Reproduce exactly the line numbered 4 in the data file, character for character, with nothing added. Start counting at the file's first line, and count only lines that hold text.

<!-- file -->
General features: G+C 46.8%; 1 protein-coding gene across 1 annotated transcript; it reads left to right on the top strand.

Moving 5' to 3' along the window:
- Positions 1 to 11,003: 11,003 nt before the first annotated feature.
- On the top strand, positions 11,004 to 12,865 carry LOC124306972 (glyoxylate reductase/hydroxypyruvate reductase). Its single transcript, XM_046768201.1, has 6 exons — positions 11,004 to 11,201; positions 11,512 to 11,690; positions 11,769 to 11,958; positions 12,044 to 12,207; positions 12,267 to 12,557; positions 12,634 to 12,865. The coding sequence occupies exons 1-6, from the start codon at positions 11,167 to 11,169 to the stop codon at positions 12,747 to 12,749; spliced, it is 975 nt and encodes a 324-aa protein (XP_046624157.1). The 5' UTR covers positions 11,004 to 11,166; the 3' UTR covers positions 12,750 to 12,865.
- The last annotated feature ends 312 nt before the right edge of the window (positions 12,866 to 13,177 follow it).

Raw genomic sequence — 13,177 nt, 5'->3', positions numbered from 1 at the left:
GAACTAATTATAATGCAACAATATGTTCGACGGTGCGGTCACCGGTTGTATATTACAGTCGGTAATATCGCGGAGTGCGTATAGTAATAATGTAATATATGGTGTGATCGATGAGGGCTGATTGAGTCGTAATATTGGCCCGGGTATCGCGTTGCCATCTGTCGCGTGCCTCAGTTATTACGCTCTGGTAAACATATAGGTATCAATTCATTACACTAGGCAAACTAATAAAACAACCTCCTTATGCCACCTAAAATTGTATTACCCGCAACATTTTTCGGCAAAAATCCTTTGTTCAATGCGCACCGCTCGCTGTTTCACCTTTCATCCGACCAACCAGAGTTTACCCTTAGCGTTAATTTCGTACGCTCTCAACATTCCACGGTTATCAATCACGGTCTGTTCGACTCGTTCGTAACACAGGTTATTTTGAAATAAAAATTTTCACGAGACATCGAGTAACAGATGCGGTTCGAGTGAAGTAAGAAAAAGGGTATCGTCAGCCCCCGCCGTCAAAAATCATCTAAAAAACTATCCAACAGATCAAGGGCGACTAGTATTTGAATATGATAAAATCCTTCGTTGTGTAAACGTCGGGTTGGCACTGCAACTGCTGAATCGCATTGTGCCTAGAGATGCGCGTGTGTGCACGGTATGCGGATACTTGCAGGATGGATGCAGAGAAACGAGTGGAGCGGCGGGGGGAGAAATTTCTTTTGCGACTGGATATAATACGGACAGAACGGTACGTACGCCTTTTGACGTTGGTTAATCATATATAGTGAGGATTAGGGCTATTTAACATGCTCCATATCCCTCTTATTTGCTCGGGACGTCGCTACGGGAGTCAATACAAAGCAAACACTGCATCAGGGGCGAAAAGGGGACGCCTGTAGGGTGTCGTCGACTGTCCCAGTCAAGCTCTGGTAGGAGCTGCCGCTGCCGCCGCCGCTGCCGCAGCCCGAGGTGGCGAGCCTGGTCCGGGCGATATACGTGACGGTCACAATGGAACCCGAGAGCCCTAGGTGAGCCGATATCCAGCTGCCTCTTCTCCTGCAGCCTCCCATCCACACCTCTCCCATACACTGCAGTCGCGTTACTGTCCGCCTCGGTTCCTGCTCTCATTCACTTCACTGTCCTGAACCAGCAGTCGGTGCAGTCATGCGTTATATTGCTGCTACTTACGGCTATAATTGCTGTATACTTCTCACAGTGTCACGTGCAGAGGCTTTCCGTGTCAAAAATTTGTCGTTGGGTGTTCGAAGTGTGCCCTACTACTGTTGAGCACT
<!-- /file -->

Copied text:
- On the top strand, positions 11,004 to 12,865 carry LOC124306972 (glyoxylate reductase/hydroxypyruvate reductase). Its single transcript, XM_046768201.1, has 6 exons — positions 11,004 to 11,201; positions 11,512 to 11,690; positions 11,769 to 11,958; positions 12,044 to 12,207; positions 12,267 to 12,557; positions 12,634 to 12,865. The coding sequence occupies exons 1-6, from the start codon at positions 11,167 to 11,169 to the stop codon at positions 12,747 to 12,749; spliced, it is 975 nt and encodes a 324-aa protein (XP_046624157.1). The 5' UTR covers positions 11,004 to 11,166; the 3' UTR covers positions 12,750 to 12,865.